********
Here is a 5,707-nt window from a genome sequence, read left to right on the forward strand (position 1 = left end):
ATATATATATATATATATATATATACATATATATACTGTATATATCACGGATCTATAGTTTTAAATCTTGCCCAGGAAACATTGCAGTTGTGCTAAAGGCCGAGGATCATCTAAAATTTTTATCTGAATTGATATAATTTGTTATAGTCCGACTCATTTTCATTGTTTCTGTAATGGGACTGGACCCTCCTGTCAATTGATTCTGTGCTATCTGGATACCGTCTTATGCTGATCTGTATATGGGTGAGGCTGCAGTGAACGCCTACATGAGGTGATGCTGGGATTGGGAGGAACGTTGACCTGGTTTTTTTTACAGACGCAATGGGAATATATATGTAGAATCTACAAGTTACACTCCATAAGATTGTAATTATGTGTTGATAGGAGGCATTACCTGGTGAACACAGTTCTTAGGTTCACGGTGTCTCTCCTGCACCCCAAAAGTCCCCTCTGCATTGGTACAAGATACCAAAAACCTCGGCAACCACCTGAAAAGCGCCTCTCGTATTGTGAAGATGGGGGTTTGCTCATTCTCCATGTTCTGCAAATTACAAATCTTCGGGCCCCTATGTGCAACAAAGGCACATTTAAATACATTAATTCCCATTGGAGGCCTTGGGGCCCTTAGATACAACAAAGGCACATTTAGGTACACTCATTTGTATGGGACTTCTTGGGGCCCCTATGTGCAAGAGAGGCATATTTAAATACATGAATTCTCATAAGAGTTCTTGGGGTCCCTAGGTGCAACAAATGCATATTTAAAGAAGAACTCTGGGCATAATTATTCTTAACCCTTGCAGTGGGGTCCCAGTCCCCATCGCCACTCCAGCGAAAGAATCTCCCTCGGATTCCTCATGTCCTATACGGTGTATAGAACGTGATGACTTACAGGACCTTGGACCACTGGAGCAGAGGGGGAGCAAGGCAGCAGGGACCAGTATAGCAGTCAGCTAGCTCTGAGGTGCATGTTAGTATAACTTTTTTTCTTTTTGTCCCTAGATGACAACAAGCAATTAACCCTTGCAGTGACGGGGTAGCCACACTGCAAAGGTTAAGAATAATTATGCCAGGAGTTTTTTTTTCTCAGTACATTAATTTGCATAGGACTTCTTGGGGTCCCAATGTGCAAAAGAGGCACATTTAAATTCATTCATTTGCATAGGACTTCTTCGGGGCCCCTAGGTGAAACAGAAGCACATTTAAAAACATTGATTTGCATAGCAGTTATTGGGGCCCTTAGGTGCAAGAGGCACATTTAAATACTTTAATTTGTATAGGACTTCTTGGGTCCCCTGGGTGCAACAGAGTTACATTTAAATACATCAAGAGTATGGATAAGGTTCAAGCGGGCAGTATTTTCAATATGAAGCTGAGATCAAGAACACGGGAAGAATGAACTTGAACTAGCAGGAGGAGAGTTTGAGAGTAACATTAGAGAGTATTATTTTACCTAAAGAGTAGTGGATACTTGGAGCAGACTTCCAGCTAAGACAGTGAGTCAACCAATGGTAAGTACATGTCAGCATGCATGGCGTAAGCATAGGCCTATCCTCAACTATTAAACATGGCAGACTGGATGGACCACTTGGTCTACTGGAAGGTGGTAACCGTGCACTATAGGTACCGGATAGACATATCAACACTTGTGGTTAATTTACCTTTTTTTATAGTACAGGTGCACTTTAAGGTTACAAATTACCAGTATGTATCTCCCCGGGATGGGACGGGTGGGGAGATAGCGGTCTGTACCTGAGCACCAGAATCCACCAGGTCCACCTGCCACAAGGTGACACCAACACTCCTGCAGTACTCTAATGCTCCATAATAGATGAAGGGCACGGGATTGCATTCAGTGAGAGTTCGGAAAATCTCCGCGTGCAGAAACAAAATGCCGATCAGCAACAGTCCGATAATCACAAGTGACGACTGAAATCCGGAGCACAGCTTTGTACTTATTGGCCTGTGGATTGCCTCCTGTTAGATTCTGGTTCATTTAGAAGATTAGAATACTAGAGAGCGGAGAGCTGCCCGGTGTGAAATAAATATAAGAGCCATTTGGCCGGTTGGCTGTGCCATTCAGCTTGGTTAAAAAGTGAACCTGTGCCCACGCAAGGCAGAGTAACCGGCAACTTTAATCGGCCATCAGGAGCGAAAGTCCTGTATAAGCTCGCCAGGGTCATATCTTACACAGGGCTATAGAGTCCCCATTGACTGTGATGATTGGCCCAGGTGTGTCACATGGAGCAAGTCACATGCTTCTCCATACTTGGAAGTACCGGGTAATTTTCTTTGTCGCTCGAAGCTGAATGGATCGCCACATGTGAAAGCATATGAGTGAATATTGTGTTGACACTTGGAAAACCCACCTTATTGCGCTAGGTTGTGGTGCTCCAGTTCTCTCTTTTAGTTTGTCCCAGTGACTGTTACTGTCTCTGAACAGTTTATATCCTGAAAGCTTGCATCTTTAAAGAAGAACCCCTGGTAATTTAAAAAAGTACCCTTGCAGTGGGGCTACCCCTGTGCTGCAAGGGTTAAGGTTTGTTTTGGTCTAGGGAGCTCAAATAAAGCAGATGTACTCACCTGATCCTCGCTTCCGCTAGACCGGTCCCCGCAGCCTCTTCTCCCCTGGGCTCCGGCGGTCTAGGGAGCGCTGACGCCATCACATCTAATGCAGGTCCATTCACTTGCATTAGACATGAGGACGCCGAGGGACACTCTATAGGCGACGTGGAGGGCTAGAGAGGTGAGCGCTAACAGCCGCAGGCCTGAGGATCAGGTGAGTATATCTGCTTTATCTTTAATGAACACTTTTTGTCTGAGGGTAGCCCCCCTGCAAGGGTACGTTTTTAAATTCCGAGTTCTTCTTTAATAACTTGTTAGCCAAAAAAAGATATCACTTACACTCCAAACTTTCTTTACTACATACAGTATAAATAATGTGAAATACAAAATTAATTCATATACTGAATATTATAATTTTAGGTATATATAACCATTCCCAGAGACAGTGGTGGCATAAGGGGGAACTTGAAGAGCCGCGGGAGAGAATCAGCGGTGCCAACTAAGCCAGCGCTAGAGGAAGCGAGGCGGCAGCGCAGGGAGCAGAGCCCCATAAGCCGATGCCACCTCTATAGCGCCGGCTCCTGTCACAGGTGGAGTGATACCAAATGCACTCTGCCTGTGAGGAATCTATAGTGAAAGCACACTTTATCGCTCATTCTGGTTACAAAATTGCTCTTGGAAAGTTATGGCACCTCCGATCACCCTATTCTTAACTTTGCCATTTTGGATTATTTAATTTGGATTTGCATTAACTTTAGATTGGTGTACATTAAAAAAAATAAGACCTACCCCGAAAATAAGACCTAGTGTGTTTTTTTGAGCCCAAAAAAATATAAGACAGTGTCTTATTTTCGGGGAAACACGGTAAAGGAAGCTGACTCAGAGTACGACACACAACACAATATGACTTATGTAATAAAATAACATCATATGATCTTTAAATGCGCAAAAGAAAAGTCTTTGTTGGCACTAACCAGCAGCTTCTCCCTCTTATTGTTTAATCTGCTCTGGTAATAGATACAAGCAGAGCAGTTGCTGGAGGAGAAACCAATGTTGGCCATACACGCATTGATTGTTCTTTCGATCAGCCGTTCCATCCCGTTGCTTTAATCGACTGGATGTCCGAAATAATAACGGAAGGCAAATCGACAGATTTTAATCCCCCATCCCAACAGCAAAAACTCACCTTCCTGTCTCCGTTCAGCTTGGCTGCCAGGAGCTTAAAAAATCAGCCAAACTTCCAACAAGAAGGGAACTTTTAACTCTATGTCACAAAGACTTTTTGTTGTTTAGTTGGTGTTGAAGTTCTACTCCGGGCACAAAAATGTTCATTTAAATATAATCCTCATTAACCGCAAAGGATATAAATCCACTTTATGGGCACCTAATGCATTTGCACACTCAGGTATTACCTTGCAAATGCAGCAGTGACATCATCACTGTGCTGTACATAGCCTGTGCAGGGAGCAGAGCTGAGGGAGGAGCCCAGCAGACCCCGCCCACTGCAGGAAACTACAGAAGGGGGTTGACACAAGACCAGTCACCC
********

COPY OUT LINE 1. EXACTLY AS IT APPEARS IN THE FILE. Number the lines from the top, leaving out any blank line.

Here is a 5,707-nt window from a genome sequence, read left to right on the forward strand (position 1 = left end):